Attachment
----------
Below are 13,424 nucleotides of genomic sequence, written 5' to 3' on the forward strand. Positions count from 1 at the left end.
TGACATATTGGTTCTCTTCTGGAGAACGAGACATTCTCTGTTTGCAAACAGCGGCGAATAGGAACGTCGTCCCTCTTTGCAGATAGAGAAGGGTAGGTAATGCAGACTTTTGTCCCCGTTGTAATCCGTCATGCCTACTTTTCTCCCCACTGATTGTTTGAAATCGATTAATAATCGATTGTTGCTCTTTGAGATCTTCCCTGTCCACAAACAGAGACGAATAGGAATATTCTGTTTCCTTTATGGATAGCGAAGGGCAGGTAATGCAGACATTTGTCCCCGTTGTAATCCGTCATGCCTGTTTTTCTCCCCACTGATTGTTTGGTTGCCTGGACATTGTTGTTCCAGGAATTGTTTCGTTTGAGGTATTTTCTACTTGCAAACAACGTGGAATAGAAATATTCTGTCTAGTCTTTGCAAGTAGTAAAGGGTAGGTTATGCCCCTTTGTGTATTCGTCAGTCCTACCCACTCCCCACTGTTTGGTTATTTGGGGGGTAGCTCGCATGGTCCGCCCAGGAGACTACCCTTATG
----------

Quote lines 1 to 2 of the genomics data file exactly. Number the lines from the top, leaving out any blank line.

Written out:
Below are 13,424 nucleotides of genomic sequence, written 5' to 3' on the forward strand. Positions count from 1 at the left end.
TGACATATTGGTTCTCTTCTGGAGAACGAGACATTCTCTGTTTGCAAACAGCGGCGAATAGGAACGTCGTCCCTCTTTGCAGATAGAGAAGGGTAGGTAATGCAGACTTTTGTCCCCGTTGTAATCCGTCATGCCTACTTTTCTCCCCACTGATTGTTTGAAATCGATTAATAATCGATTGTTGCTCTTTGAGATCTTCCCTGTCCACAAACAGAGACGAATAGGAATATTCTGTTTCCTTTATGGATAGCGAAGGGCAGGTAATGCAGACATTTGTCCCCGTTGTAATCCGTCATGCCTGTTTTTCTCCCCACTGATTGTTTGGTTGCCTGGACATTGTTGTTCCAGGAATTGTTTCGTTTGAGGTATTTTCTACTTGCAAACAACGTGGAATAGAAATATTCTGTCTAGTCTTTGCAAGTAGTAAAGGGTAGGTTATGCCCCTTTGTGTATTCGTCAGTCCTACCCACTCCCCACTGTTTGGTTATTTGGGGGGTAGCTCGCATGGTCCGCCCAGGAGACTACCCTTATG